U.S. Mayor Article

Best Practices: Boston's School Breakfast Program Key to Student Academic Performance

By Boston Mayor Thomas M. Menino
May 26, 2003

The First Tool for Success: School Breakfast

Most educators recognize the link between a good breakfast and improved classroom behavior. They-ll tell you that hungry kids can't learn. They know that a breakfast as simple as milk, juice, and cereal, which provides one-fourth of the Recommended Daily Allowance (RDA) of key nutrients, can boost their students- grades, help them settle down, spend more time on tasks, and be more creative.

In 2000, Boston partnered with Massachusetts General Hospital to study the impact of the federal School Breakfast Program in 16 of its elementary schools. Researchers found that increasing school breakfast participation was associated with a reduction in child hunger and with improved nutrition, school attendance, emotional functioning, and math grades.

The Key to Improving Participation

Despite the proven link between eating breakfast and academic performance, less than half of the children who are eligible for free or reduced-price meals participate in the program nationwide. A number of barriers prevent students from participating including the stigma associated with school breakfast, where breakfast is seen primarily as a program for "poor kids." Timing of the meal also impacts participation. Breakfast served before school starts doesn't allow children on late buses or with tight morning schedules time to eat.

Breakfast is a school's first and simplest tool for improving academic performance, and to reach the children who need it the most, schools must make breakfast as normal as taking attendance and as expected as reading. To overcome the barriers of stigma and timing, schools are implementing a variety of strategies that best fit the needs of their students.

In Boston, nearly 80 elementary schools offer a universal breakfast program in which all children eat for free. This helps to reduce stigma since students cannot tell the difference between those who qualify for free or reduced-price meals and those who are able to pay. However, this model often achieves only 30 to 40 percent participation.

In partnership with Project Bread, Massachusetts- leading anti-hunger organization, Boston is implementing additional strategies to continue increasing the numbers of children eating breakfast. In June 2002, 10 elementary schools received Project Bread's School Breakfast Excellence Awards for achieving 80 percent or greater participation. This $1000 award can be used at the principal's discretion for any school-related expense. We expect to receive several more awards this year.

One of the most effective strategies to increasing participation is making breakfast part of the school day. Some schools serve a cold or hot breakfast in the classroom from a cooler or thermal pack. Others prefer a "grab and go" brown-bag approach. Some take attendance and then send students to the cafeteria. Others combine approaches.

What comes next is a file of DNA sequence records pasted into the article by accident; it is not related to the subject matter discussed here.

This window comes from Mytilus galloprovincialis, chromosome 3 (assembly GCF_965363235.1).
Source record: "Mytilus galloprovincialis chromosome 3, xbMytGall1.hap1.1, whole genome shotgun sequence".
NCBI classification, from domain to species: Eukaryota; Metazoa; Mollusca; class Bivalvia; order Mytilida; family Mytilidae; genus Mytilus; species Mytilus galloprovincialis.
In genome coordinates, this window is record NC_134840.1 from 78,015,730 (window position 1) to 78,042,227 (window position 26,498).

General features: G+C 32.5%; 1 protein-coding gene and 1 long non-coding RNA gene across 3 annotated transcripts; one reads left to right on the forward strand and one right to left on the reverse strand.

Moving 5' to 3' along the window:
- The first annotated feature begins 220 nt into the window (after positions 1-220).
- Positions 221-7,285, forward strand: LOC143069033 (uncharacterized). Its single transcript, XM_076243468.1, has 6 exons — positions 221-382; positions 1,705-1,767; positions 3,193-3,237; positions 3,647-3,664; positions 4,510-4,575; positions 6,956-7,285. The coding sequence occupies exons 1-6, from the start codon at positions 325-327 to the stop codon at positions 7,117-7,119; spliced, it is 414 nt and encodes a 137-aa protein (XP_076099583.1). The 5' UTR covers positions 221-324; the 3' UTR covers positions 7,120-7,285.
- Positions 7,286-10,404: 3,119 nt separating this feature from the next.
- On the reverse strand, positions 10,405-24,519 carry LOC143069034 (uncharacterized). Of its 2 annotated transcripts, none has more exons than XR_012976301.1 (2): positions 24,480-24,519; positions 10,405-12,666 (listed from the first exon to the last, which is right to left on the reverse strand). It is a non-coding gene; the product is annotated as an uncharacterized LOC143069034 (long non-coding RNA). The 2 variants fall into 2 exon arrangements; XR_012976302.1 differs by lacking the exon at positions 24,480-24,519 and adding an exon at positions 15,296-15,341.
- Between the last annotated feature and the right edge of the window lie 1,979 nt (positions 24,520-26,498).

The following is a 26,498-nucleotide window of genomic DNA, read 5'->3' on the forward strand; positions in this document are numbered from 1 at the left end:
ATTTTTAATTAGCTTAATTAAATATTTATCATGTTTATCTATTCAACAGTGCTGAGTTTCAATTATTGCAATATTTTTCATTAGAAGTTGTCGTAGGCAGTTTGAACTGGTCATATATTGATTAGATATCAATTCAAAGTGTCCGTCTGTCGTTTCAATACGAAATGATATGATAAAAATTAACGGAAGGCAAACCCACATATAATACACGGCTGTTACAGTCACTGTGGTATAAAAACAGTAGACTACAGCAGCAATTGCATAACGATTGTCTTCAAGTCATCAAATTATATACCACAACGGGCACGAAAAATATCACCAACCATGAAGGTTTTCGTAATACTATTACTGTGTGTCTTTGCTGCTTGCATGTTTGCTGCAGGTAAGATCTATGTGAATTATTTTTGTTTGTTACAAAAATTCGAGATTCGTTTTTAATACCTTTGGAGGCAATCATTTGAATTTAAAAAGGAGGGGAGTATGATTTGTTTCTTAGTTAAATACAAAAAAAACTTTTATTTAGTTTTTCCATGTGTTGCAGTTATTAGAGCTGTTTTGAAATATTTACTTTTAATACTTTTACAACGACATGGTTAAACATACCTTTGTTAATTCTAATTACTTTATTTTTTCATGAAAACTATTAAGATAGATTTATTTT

Making breakfast part of the school day requires a systemic change that must fit into a school's culture, style, and resources. Superintendents, principals, teachers, and even students play a critical role in the success of this change. When the superintendent and principals identify the breakfast program as a priority, schools quickly cut through perceived barriers. Once breakfast becomes a regular part of the day, it begins to create academic equity for all students and gives them the best chance for success.

Teachers reap the benefits of school breakfast and suffer the consequences when children cannot concentrate because of hunger. But they are also concerned about taking time out of teaching to serve students breakfast. Teachers in Boston schools have devised innovative ways to handle the meal in a simple and unobtrusive way. And once they see the results of the breakfast program, they become the greatest champions for change.

Students also have the opportunity to play a significant role in the program. Students can help deliver food to the classroom in coolers and remove trash after breakfast. Isabel Mendez, principal of the Sarah Greenwood Elementary School in Dorchester says, "Kids learn pride and responsibility by being in charge of getting breakfast and bringing the leftovers back to the cafeteria." When the whole classroom participates, breakfast becomes a normal part of the morning routine.

School Breakfast Pays for Itself

Boston schools have seen noticeable improvements since introducing universal breakfast as part of the school day. Teachers report that students have fewer behavior problems, less difficulty focusing, and make fewer trips to the nurse's office. In other words, they have classrooms full of students ready to learn each morning.

The good news is that school breakfast is a low-cost intervention. When schools reach 80 percent participation, the program pays for itself. And more importantly, school breakfast brings in significant federal dollars into cities and towns that are facing shrinking budgets and severe state cutbacks. With schools under pressure to find innovative and inexpensive ways to demonstrate high performance, it only makes sense for schools to take full advantage of this program.

I encourage you to make school breakfast a priority in your city — a small investment in your students' health and learning that will have a tremendous payoff.

Contact Information

For more information on Boston's School Breakfast Program, please contact Project Bread's Child Nutrition Outreach Program at 617-723-5000.

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